Escalation Clause: Help for the Home Buyer in a Competitive Market

By
Real Estate Agent with Coldwell Banker Realty NJ# 9483506

Many buyers wonder if they should wait a little bit before actively searching for their next property. Price reductions all over the country leave buyers wondering if the market already reached its peak. If prices are on the decline, it may seem logical to wait. But in hot areas like Westfield, Scotch Plains, Cranford, and many of the surrounding areas, sellers still rule the market. So, you may find yourself in a bidding war with other buyers for a property. That means that you need to make your offer stand out. How? An escalation clause could be just the ticket to capturing a seller's attention.

When facing a bidding war on a luxury NJ home, you might want to include an escalation clause with your offer to stand above the other home buyers.

How an Escalation Clause Can Help a Buyer Make Their Offer Stick

What is an Escalation Clause?

In a regular offer, the buyer agrees to pay X dollars for the home in question. When they include an escalation clause, they propose paying an additional dollar amount over another seller's higher offer up to a definitive amount. For example, the seller lists the price at $600,000. You put in an offer for $610,000. Your REALTOR® did their due diligence and knows that another offer is already on the table. While the seller's agent may not disclose how the current highest offer is, they do say it is higher than that. So, you include an escalator that says you are willing to pay $5,000 more than the highest offer up to $625,000. The other offer is $615,000. Then, your new offer automatically goes to $620,000. The seller accepts your offer with the escalator and escrow opens up.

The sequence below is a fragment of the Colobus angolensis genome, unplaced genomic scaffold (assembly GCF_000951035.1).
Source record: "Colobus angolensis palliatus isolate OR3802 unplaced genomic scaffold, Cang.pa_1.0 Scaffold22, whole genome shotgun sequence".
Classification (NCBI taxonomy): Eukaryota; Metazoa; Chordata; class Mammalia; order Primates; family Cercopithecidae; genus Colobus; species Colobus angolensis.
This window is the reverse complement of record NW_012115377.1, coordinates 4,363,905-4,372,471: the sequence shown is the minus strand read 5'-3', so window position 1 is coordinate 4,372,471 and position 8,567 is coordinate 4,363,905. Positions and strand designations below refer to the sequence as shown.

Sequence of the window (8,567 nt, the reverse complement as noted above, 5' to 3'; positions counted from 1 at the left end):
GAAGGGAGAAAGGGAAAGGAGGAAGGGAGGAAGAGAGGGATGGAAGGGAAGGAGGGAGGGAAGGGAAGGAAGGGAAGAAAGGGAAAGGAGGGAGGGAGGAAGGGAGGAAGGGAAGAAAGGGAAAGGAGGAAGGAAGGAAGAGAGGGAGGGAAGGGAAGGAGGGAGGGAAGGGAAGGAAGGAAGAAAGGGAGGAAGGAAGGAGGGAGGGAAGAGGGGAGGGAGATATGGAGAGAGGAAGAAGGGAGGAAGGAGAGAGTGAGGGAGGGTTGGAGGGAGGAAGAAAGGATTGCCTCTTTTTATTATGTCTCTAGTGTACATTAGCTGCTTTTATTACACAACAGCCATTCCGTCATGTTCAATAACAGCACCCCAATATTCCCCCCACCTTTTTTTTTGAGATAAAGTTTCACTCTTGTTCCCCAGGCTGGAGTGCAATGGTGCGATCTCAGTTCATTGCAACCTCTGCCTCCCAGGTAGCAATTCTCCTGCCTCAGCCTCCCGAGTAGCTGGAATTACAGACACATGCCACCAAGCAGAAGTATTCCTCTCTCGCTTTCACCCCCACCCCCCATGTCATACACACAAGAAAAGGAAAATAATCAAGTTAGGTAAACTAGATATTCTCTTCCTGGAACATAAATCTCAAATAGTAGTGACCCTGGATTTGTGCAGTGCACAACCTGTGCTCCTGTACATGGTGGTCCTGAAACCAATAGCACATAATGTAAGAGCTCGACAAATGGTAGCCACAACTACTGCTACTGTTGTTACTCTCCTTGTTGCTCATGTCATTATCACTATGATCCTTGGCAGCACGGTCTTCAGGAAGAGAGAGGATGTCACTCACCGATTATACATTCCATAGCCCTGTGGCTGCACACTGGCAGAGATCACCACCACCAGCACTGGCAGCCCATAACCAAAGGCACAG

When Should You Include It in Your Offer?

An escalation clause should only be used when you are fairly certain you may find yourself in a bidding war. However, doing so lets the seller know exactly how much you are willing to pay for their home. That leaves you a bit vulnerable when it comes to negotiating. The seller may even decide to counter the escalator with a higher price, knowing how high you are willing to go.

Always discuss this option with your REALTOR® before submitting your offer to the seller. They can use their resources to find out whether this is a good idea or not.

Scott Gleason, CRS at Coldwell Banker Realty – East, NJ Luxury Homes

Comments (1)

Richard Weeks
Dallas, TX
REALTOR®, Broker

Our real estate commission will not allow agents to draft escalation clauses.  If a buyer wants in include an escalation clause they must have an attorney draft the clause.

Aug 13, 2022 03:31 AM